He was matched in shamelessness by Ms. Vasundhara Raje in no time who blamed delayed action by AAP for the death of Gajendra Singh happily forgetting that it was apathetic inaction of her government that had pushed Gajendra Singh against the wall and forced him to take his life. She, in turn, was matched by several Congress leaders who had started blaming Modi regime by then, happily forgetting the fact that the blood of more than a 100,000 farmers are on the hands of UPA as well as Atal Bihari Vajpayee led NDA regimes.
Let us get back to the suicide of Gajendra Singh and ask ourselves why did he had to die? Let us also ask why AAP's rally continued well after the attempted suicide and why AAP ‘leaders' like Asutosh (Gupta) and Kumar Vishwas made insensitive statements about the same? Ashutosh had the guts to question media if Arvind Kejriwal should have climbed up the tree to save Gajendra happily forgetting that the same Kejriwal had actually climbed up an electrical pole before elections.
The answers might seem illusive but they are not, in fact. The answer lies in a simple statement- both the political leadership and the civil society has lost the connect with the people, citizens of the country. It is simple, the self designated ‘largest democracy of the world' has stopped listening to the democratic and peaceful voices of dissent, and of distress on the ground. It would not have been much of an issue had this oblivion limited itself to the regime. But then, it has expanded to us, the people who have organized themselves into a Republic. Are not we the same people who keep complaining about the filth, the traffic jams and what not that protests of the downtrodden and the dispossessed bring to Delhi? We read about all these suicides but from a distance, didn't we? Are not we the same who want to throw the slums out of city boundaries while clinging to the labour we get from them?
We have all read about the farm crisis killing farmers en masse, haven't we? but then, that was happening far away from us, we were safe from that. Gajendra's suicide brought that crisis right in front of us- in fact right inside our living rooms. Neither do we watch a suicide on camera everyday nor have we gone inhuman in quest for TRP like the media-persons who kept filming the act instead of helping him, after all.
I am ashamed of my republic. I am more so because AAP leadership, that offered a different politics, ended up proving to be worse than the ‘mainstream' political parties. I am ashamed, more so, of claiming to be a Republic.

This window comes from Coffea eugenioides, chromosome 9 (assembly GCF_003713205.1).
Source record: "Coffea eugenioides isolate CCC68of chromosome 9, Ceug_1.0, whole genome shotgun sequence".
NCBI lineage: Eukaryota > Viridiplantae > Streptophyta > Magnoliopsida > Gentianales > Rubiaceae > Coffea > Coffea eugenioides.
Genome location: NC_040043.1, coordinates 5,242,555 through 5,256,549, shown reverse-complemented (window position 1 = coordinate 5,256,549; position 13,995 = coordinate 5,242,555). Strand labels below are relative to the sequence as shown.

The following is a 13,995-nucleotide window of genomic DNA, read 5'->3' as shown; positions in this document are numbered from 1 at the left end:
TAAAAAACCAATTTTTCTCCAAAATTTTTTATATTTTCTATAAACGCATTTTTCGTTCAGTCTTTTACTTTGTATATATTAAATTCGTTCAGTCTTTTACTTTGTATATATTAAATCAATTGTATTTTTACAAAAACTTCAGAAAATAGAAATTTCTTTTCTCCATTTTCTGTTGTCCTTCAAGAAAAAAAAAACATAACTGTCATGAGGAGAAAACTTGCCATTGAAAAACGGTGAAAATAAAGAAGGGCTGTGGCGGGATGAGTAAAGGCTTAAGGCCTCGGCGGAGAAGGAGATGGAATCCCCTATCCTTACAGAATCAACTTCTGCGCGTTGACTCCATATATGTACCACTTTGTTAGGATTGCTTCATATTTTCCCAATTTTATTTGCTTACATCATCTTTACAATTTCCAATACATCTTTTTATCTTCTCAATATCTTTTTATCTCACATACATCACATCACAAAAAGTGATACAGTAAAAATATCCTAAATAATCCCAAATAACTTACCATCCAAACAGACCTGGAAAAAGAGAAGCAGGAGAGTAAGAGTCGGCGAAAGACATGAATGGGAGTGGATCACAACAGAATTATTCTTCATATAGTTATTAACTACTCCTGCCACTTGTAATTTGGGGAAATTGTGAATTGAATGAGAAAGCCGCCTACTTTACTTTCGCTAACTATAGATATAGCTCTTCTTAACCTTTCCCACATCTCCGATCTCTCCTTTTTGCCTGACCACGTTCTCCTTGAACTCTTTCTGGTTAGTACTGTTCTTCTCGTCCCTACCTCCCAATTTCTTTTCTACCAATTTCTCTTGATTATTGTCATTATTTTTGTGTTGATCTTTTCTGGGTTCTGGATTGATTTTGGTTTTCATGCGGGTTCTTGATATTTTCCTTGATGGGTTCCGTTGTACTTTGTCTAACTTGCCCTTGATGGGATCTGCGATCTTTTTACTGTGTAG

Let us accept the fact, that we are a heartless people, a people where a shameless Ashutosh of AAP can try to defend his party's criminal negligence against an even more shameless BJP (or Congress) for letting a man kill himself in front of thousands, that too on camera.
Having said that, the rally of AAP continued for more than an hour after the suicide. AAP leader, and now Chief Minister, Kejriwal did not bother to stop it then and there. Was not he the same Kejriwal who had, admiringly, stopped his speech to respect a call for Azaan during election campaign? Stopping the speech for respecting Azaan call was ridiculed by the Hindu fanatics but then that was a great gesture for asserting republic's composite culture and need for coexistence. What, then, is message of not stopping his speech despite a man's suicide in front of him? It is not merely a criminal negligence but utter disrespect for the constitution that guarantees the right to life with dignity to all Indians, a right that Mr. CM is oath-bound to protect.
How guilty, though, Kejriwal and other AAP leaders are? Despite their sickening defense of their criminal disdain for life, they are far less guilty than the Congress and BJP who have always practiced a Kill But Never Compensate policy for the farmers.
Need I say more other than thanking Gajendra Singh, posthumously, for exposing all of them by a single act?